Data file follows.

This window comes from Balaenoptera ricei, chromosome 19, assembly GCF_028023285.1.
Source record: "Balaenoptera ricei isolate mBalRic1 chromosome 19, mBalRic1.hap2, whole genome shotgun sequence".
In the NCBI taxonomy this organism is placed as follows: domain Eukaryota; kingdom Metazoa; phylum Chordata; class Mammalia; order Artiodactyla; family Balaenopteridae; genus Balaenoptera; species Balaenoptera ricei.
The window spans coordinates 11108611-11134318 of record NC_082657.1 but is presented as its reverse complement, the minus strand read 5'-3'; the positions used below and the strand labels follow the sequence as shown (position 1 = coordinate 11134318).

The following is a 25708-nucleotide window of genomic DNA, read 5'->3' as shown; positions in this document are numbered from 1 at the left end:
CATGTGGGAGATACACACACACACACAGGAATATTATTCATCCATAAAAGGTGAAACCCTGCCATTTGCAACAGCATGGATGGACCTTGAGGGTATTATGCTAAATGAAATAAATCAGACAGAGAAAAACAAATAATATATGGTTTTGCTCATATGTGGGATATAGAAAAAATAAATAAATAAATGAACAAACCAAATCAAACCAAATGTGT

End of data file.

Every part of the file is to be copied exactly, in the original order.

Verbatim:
This window comes from Balaenoptera ricei, chromosome 19, assembly GCF_028023285.1.
Source record: "Balaenoptera ricei isolate mBalRic1 chromosome 19, mBalRic1.hap2, whole genome shotgun sequence".
In the NCBI taxonomy this organism is placed as follows: domain Eukaryota; kingdom Metazoa; phylum Chordata; class Mammalia; order Artiodactyla; family Balaenopteridae; genus Balaenoptera; species Balaenoptera ricei.
The window spans coordinates 11108611-11134318 of record NC_082657.1 but is presented as its reverse complement, the minus strand read 5'-3'; the positions used below and the strand labels follow the sequence as shown (position 1 = coordinate 11134318).

The following is a 25708-nucleotide window of genomic DNA, read 5'->3' as shown; positions in this document are numbered from 1 at the left end:
CATGTGGGAGATACACACACACACACAGGAATATTATTCATCCATAAAAGGTGAAACCCTGCCATTTGCAACAGCATGGATGGACCTTGAGGGTATTATGCTAAATGAAATAAATCAGACAGAGAAAAACAAATAATATATGGTTTTGCTCATATGTGGGATATAGAAAAAATAAATAAATAAATGAACAAACCAAATCAAACCAAATGTGT